Issues concerning debt collection complaints make up much of the February 2019 issue of Ombudsman News, the regular newsletter of the Financial Ombudsman Service (FOS)

All firms engaged in debt collection activities need to make sure:

  • They comply with both the letter and the spirit of all Financial Conduct Authority (FCA) debt collection rules
  • They observe TCF at all times
  • They always seek to understand the precise nature of their clients’ difficulties
  • They ask for an income & expenditure form to be completed where appropriate, to assess the borrower’s updated financial situation, and consider the information provided on these carefully
  • They freeze or waive late payment charges where appropriate
  • They signpost people to appropriate sources of advice, e.g. Money Advice Service (MAS), debt agencies such as StepChange, their doctor, the Samaritans
  • They co-operate with debt agencies that borrowers have already contacted on their own initiative

The FOS says that common allegations made in debt collection complaints include that firms have:

  • Made excessive contact with the borrower – whether by phone, letters or both – about a debt
  • Demanded repayment of a debt that didn’t belong to the individual at all
  • Demanded too much money, or tried to collect debt that had already been paid in full or was being managed by a debt management company
  • Added excessive fees to debts
  • Chased borrowers for unenforceable or statute-barred debts

The case studies in the newsletter include:

  • A firm that incorrectly told a customer she owed more was ordered to clear the overcharge and to bring the balance and repayments down to the correct amount, and to pay £100 compensation for the trouble and upset
  • A bank was ordered to pay compensation from the FOS’s extreme band (over £5,000) after it had taken them three years to refer a couple to their specialist vulnerable customer team. By that point, they had been unable to keep up with their payments and the bank had already started court proceedings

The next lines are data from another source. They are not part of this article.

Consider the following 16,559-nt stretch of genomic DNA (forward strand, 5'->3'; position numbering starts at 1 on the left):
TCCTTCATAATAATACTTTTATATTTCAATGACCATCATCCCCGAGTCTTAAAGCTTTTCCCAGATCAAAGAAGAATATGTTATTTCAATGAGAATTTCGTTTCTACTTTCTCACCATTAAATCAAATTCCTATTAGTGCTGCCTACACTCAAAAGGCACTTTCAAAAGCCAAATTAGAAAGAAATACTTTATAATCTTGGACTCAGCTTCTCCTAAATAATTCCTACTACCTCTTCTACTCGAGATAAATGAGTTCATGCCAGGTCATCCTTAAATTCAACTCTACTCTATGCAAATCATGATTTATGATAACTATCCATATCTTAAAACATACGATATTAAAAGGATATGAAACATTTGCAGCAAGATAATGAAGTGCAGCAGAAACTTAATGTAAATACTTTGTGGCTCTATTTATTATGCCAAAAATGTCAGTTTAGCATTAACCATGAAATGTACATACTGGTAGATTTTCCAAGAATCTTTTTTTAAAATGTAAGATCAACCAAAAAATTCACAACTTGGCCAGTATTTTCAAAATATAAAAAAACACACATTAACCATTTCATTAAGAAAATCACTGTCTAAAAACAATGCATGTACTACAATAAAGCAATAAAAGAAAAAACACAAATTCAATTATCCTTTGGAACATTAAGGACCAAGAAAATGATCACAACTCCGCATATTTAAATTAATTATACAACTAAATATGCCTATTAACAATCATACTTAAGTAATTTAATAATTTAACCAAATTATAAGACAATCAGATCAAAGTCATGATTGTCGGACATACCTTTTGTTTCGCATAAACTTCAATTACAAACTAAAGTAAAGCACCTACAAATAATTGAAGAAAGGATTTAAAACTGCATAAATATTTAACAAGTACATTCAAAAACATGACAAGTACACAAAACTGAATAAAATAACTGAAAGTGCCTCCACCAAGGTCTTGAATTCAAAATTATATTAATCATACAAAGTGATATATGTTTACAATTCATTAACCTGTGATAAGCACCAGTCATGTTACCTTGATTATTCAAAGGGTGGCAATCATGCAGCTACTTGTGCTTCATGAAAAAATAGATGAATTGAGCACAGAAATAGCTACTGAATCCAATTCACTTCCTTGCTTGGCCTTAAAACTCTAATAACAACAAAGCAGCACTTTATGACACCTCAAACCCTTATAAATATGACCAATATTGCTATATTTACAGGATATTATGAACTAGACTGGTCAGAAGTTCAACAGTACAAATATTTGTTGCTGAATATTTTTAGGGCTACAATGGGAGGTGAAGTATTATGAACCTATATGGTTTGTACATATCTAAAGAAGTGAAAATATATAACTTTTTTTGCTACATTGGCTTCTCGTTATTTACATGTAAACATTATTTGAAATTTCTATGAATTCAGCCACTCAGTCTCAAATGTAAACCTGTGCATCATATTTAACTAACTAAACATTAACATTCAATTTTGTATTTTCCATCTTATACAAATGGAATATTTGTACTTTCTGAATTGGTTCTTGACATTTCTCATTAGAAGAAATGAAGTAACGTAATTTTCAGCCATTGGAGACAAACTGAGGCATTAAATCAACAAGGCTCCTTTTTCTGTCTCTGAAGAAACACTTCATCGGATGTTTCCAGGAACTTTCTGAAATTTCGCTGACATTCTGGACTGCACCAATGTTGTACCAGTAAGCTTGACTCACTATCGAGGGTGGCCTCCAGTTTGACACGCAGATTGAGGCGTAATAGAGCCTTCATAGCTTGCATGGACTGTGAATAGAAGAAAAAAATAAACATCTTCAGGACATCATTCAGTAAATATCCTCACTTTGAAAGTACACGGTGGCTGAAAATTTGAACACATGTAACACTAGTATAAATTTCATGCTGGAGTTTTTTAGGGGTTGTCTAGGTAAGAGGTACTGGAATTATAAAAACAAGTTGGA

• A doorstep lender was ordered to pay compensation from the FOS’s moderate band (less than £500) after repeatedly phoning him about his debt when he had asked for communication by letter only
  • A bank was ordered to pay compensation from the FOS’s substantial band (£500 to £2,000) after failing to give him a break from their debt communications to take account for his mental health condition

The newsletter also contains the latest complaints statistics. Again, there have been significant rises in the numbers of complaints made to the FOS about some forms of credit.

Instalment loans have an uphold rate as high as 67% in Q3 and 61% across the financial year 2018/19 to date. For guarantor loans, the uphold rate is much lower, at 20% in the last quarter and 27% in the year to date, and both figures are lower than the FOS average uphold rate across all products of 33%.

However, for both types of loans, the FOS has received many more complaints than was the case in the 2017/18 financial year, suggesting borrowers are now much more willing to complain about their lender. For instalment loans, the 2017/18 total was 1,122, yet the first three quarters of 2018/19 saw 3,583 complaints. For guarantor loans, overall complaint volumes remain fairly low, but there were only 210 complaints in 2017/18, yet there have been 349 so far this year.

The information shown in this article was correct at the time of publication. Articles are not routinely reviewed and as such are not updated. Please be aware the facts, circumstances or legal position may change after publication of the article